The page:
The editors crafted a back story that was tremendous and should be included within the book. Dozens and dozens of evil villains and superheroes, ready for their stories to be told. My tale provides the origin of a angst ridden teen known as “Slow Goth” and his superhero mentor, “St. North”. Naturally, the story is called “Slow Goth and St. North”. I was pretty thrilled when my tale was accepted into the book, and fought along with Wayne and Matt to see this project to completion. The original vision was to not only see this project to its conclusion, but to hold out hope that it would be successful enough that we could craft more tales in future volumes…giving this world a real complexity, with as many of the bad guys and good guys used and involved in an ongoing saga. It remains to be seen whether or not that will happen, but for now, I hope you have the chance to check out No More Heroes! Just click on the cover to get sent over to Createspace.
On November 20th, 2009, a catastrophic event dubbed The Cataclysm wiped the world’s greatest heroes and villains off the face of the planet and created a death toll stretching into the millions.
Though most of the world survived, it is now in the grip of the super villains who avoided The Cataclysm. It may not have been quite the victory they expected, but it is the outcome they wanted: all the heroes are dead and the world is theirs…
Or so they believe…
Right now, my new novella, THE DARK MAN, just came out! But before we get into that, I want to thank Patrick D’Orazio for being so awesome as to let me commandeer his blog for a day. Thanks dude, you are freaking awesome.
In case you haven’t actually heard of the book, the following is the books short synopsis:
The human mind holds within its infinite reaches many of the greatest mysteries in the universe. Some are vast and wondrous, while others are chilling and nightmarish. Some mysteries are better left hidden in the dark corners of our minds, never breaking free of our subconscious.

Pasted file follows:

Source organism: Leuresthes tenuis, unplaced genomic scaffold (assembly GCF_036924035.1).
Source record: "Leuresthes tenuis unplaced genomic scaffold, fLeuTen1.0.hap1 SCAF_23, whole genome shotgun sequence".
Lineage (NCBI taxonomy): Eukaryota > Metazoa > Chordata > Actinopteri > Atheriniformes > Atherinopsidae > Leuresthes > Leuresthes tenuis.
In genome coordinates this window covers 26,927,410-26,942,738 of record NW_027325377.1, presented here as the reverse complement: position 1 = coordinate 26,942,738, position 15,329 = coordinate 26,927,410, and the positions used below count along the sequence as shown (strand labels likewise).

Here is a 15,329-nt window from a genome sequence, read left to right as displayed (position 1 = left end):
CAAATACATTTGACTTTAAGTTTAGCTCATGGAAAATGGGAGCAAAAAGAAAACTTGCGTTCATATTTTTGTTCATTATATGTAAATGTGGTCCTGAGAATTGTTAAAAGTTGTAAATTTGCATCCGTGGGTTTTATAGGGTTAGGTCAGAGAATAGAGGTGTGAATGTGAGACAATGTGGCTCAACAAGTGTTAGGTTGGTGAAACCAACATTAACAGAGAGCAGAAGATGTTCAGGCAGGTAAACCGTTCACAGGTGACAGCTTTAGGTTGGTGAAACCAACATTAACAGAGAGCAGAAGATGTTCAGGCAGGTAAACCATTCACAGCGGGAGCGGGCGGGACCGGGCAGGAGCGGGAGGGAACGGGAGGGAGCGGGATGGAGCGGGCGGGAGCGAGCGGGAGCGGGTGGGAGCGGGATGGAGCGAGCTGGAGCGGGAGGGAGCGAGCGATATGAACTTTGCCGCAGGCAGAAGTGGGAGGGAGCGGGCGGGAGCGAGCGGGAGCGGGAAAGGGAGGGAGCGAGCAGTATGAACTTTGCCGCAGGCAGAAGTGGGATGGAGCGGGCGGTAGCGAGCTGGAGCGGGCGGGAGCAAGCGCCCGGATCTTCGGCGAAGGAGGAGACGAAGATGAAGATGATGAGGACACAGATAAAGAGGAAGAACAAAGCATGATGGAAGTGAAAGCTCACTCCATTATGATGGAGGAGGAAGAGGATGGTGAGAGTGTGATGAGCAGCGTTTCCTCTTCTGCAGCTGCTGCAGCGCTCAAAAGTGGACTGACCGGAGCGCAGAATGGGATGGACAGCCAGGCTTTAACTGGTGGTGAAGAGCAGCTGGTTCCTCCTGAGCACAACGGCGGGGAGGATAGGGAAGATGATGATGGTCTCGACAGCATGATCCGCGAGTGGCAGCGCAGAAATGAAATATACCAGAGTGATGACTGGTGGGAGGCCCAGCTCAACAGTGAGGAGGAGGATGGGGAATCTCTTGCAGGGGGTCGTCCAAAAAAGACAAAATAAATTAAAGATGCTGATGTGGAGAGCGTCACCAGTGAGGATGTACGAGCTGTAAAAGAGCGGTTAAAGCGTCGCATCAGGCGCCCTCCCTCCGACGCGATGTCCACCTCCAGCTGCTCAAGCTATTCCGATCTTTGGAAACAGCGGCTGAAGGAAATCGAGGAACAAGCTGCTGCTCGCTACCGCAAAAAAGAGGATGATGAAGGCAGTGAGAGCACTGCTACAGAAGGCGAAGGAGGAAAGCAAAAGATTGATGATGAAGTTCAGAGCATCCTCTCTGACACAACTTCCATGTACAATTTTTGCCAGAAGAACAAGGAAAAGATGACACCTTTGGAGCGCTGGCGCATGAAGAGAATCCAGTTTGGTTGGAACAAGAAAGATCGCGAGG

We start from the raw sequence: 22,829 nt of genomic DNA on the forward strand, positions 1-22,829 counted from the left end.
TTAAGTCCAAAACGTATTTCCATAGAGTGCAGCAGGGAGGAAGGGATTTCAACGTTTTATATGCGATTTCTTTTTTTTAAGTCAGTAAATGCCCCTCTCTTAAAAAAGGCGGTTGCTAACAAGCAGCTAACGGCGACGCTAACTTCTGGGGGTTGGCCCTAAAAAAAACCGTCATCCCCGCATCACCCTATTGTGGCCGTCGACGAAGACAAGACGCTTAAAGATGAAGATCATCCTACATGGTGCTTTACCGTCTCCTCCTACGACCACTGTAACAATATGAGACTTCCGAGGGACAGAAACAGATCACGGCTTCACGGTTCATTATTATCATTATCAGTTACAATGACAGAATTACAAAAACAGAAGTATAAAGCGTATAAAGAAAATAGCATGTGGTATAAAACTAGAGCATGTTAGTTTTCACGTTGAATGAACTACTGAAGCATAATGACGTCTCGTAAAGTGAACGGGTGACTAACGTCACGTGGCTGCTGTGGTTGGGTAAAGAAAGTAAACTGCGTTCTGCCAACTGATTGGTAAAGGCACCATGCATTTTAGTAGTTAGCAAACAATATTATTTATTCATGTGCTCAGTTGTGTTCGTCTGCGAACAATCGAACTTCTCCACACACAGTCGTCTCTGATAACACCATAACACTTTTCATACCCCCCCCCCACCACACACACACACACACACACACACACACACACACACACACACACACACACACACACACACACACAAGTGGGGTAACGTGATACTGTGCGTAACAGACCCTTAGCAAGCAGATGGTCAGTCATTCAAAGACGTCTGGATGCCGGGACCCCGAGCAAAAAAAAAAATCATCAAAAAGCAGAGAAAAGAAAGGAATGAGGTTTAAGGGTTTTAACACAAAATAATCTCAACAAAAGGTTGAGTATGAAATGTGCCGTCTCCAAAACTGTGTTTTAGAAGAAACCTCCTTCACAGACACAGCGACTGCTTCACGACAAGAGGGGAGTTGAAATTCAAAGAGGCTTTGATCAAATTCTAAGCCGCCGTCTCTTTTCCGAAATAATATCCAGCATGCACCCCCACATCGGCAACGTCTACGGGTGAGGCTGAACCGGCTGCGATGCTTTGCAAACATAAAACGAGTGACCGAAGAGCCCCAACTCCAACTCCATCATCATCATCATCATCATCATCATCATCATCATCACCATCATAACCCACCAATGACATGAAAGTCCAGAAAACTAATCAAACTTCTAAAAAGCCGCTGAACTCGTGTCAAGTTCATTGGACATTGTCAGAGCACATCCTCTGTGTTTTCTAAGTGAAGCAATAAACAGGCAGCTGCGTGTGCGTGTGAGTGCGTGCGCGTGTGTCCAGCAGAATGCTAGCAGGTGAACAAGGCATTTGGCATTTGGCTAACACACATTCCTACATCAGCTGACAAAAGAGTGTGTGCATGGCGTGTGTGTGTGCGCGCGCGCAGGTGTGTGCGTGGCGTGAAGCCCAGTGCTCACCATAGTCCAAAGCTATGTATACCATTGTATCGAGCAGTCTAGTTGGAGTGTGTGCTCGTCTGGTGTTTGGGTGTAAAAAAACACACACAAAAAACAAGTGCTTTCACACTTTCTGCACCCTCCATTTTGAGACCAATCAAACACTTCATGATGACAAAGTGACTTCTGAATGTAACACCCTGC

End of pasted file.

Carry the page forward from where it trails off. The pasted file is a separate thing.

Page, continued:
Six high school students set out to explore these depths by sharing a mind altering substance on a night meant to be filled with both wild hallucinations and crazy antics. But the fun and games come to a shuddering halt when a strange man appears. This isn’t just any stranger. He is the Dark Man. Haunter of dreams and purveyor of nightmares. Dressed in a black suit and top hat, his pale skin and twisted grin promise a very deranged night of entertainment.
I originally came up with the Dark Man when I was a stupid little teenager. Bet you couldn’t ever guess how. Either way, I know of a lot of people who have actually come into contact with this person while on such substances. Needless to say it had to be written about. The fact that more than a handful of people have seen the Dark Man in real life is creepy enough for me. Whether or not the content of the Dark Man stands true in this book is another thing entirely. So, to answer that age old question: what inspired the book; well there it is. I’ve been there and done that and don’t recommend ever going back.
If splatterpunk, grindhouse action is what you crave in a good horror read, then I would definitely recommend picking this one up. It’s a fast paced death to the finish. And with that, I think that covers it for me.
Thanks again to Patrick for letting me hop in and say hello.
The Dark Man is a good old fashion bogey man tale, with flavors of teen horror flicks that many of us grew up on sprinkled in for good measure. A group of teens decide that they’re going to party hearty one night with some illicit drugs while some want to see if a myth about a stranger coming to visit when other groups of teens have done the same thing in the past is real, or will be something that can be used to scare the pants off of the girls in their little group. And when they all start tripping and the Dark Man does pay them a visit, they’re forced to figure out what is real and what is hallucination as their unending nightmare begins.
This is a simple and effective horror novella that doesn’t try to create new worlds or new beasts for us to try and wrap our minds around. Instead of crafting outside worlds of doom and unspeakable horror, it reaches inside the mind, where our primitive fears of the dark and unknown lay tucked away but always within easy reach. The Dark Man is a fun tale in the sense that it doesn’t require the reader to suspend disbelief or accept the implausible. Instead, it uses what is inside us already to freak us out and send us to bed with nightmares about what is hiding underneath the bed or inside the darkened closet.
Shadows in the Mist was the first novel written by author Brian Moreland, written several years ago but that has been re-released this month by Samhain Publishing. I’m not sure what modifications were made to the original tale, if any, with this new version.